Goats is a coming-of-age tale about young Ellis Whitman (Graham Phillips) as he starts his freshman year at the same school his absent father (Ty Burrell) went to. He is black mailed into running cross-country after being caught smoking weed by the coach (Anthony Anderson). It’s a bad habit he got into thanks to the Goat-man (David Duchovny). Ultimately, most of the characters and sub-plots within this novel adaption are confusing and pointless.
For the most part one feels really sorry for Ellis, who has to parent his new-age, experimental spiritual mother (Vera Farmiga). She neglects all responsibility and has needy and irrational outbursts. It would seem that the only parental figure Ellis has is in the form of caveman looking pool-boy, Goat Man. They often go on trails with the goats that Goat Man supposedly trains for various purposes.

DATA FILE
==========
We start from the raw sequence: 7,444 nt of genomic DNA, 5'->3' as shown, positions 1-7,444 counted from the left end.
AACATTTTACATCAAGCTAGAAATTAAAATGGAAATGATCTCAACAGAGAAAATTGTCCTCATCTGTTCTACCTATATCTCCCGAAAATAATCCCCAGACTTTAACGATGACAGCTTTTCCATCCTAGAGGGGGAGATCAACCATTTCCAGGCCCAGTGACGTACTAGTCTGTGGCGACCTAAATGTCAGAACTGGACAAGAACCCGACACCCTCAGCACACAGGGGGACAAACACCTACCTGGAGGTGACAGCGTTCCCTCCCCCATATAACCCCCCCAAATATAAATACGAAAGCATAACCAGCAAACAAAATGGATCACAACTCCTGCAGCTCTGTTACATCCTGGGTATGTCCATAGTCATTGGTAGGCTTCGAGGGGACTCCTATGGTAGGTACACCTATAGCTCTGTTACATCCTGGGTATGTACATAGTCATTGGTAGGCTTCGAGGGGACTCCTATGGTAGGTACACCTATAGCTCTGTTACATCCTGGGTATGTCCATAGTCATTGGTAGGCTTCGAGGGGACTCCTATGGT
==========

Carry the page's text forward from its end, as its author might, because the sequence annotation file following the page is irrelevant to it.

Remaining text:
This ‘fatherly’ figure is entrusted by Ellis to keep an eye over his mother as he leaves Tuscon, a decision she doesn’t approve of. She fears he will become like his father. At the East Coast prep school, he shares a room with Yale enthusiast, Barney (Nicholas Lobue). Barney results to drinking, as his mother leaves him alone for long periods of time. Ellis and Barney bond by sharing stories of their broken homes.
Ellis eventually goes to meet his father’s new wife (Keri Russell), whom he reluctantly really likes and is surprised by the news that he will have a baby brother soon. Along the way he manages to get straight A’s at school and helps Barney who can barely pass a subject. Again he has to play parent. He doesn’t hear from his mother or Goat Man for the most part, until phones home and hears the voice of his mother’s new lover, who is bi-sexual and sponging off her.
A lot of what is said, or happens, in this film is irrelevant to the misguided storyline. If you are confused while reading this, then that is exactly how you will feel watching Goats.